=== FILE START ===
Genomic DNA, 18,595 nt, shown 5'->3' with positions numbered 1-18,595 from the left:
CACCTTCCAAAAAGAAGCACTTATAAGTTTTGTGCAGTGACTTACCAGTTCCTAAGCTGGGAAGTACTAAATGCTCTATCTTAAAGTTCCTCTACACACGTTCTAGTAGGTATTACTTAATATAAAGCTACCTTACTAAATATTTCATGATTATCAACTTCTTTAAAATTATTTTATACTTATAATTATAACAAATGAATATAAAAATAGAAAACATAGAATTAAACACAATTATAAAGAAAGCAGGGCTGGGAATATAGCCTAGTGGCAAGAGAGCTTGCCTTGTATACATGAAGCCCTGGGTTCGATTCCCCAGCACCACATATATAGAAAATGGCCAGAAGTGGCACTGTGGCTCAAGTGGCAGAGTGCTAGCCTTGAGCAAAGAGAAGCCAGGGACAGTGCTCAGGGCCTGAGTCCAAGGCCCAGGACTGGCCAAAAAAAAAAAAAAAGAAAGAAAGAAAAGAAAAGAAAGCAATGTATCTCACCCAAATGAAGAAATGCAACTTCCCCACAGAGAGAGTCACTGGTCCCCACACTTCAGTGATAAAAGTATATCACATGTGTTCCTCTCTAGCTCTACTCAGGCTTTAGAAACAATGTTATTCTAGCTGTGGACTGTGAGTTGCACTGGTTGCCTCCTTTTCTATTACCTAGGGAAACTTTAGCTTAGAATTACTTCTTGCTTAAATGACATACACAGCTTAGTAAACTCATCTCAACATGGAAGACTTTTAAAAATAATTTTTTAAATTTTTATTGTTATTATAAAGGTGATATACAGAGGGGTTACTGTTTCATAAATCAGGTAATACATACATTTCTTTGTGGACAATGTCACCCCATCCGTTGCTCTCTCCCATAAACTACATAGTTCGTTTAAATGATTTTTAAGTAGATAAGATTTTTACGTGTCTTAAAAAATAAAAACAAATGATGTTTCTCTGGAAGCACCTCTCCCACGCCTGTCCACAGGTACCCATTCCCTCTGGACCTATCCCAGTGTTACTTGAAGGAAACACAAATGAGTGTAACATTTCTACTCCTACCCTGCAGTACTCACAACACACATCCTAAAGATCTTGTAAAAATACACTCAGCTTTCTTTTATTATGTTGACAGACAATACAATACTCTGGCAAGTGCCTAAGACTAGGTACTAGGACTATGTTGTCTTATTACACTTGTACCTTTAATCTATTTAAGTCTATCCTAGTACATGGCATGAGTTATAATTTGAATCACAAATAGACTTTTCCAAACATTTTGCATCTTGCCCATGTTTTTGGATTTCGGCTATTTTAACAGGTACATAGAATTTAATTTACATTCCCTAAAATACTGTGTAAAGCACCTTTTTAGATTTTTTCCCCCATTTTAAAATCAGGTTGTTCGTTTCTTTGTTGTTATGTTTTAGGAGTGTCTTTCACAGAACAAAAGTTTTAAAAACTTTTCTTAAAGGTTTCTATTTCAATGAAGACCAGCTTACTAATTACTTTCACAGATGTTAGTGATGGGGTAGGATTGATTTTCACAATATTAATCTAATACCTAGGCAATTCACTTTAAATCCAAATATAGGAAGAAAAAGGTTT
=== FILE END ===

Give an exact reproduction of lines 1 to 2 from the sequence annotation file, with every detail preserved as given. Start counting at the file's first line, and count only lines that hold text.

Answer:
Genomic DNA, 18,595 nt, shown 5'->3' with positions numbered 1-18,595 from the left:
CACCTTCCAAAAAGAAGCACTTATAAGTTTTGTGCAGTGACTTACCAGTTCCTAAGCTGGGAAGTACTAAATGCTCTATCTTAAAGTTCCTCTACACACGTTCTAGTAGGTATTACTTAATATAAAGCTACCTTACTAAATATTTCATGATTATCAACTTCTTTAAAATTATTTTATACTTATAATTATAACAAATGAATATAAAAATAGAAAACATAGAATTAAACACAATTATAAAGAAAGCAGGGCTGGGAATATAGCCTAGTGGCAAGAGAGCTTGCCTTGTATACATGAAGCCCTGGGTTCGATTCCCCAGCACCACATATATAGAAAATGGCCAGAAGTGGCACTGTGGCTCAAGTGGCAGAGTGCTAGCCTTGAGCAAAGAGAAGCCAGGGACAGTGCTCAGGGCCTGAGTCCAAGGCCCAGGACTGGCCAAAAAAAAAAAAAAAGAAAGAAAGAAAAGAAAAGAAAGCAATGTATCTCACCCAAATGAAGAAATGCAACTTCCCCACAGAGAGAGTCACTGGTCCCCACACTTCAGTGATAAAAGTATATCACATGTGTTCCTCTCTAGCTCTACTCAGGCTTTAGAAACAATGTTATTCTAGCTGTGGACTGTGAGTTGCACTGGTTGCCTCCTTTTCTATTACCTAGGGAAACTTTAGCTTAGAATTACTTCTTGCTTAAATGACATACACAGCTTAGTAAACTCATCTCAACATGGAAGACTTTTAAAAATAATTTTTTAAATTTTTATTGTTATTATAAAGGTGATATACAGAGGGGTTACTGTTTCATAAATCAGGTAATACATACATTTCTTTGTGGACAATGTCACCCCATCCGTTGCTCTCTCCCATAAACTACATAGTTCGTTTAAATGATTTTTAAGTAGATAAGATTTTTACGTGTCTTAAAAAATAAAAACAAATGATGTTTCTCTGGAAGCACCTCTCCCACGCCTGTCCACAGGTACCCATTCCCTCTGGACCTATCCCAGTGTTACTTGAAGGAAACACAAATGAGTGTAACATTTCTACTCCTACCCTGCAGTACTCACAACACACATCCTAAAGATCTTGTAAAAATACACTCAGCTTTCTTTTATTATGTTGACAGACAATACAATACTCTGGCAAGTGCCTAAGACTAGGTACTAGGACTATGTTGTCTTATTACACTTGTACCTTTAATCTATTTAAGTCTATCCTAGTACATGGCATGAGTTATAATTTGAATCACAAATAGACTTTTCCAAACATTTTGCATCTTGCCCATGTTTTTGGATTTCGGCTATTTTAACAGGTACATAGAATTTAATTTACATTCCCTAAAATACTGTGTAAAGCACCTTTTTAGATTTTTTCCCCCATTTTAAAATCAGGTTGTTCGTTTCTTTGTTGTTATGTTTTAGGAGTGTCTTTCACAGAACAAAAGTTTTAAAAACTTTTCTTAAAGGTTTCTATTTCAATGAAGACCAGCTTACTAATTACTTTCACAGATGTTAGTGATGGGGTAGGATTGATTTTCACAATATTAATCTAATACCTAGGCAATTCACTTTAAATCCAAATATAGGAAGAAAAAGGTTT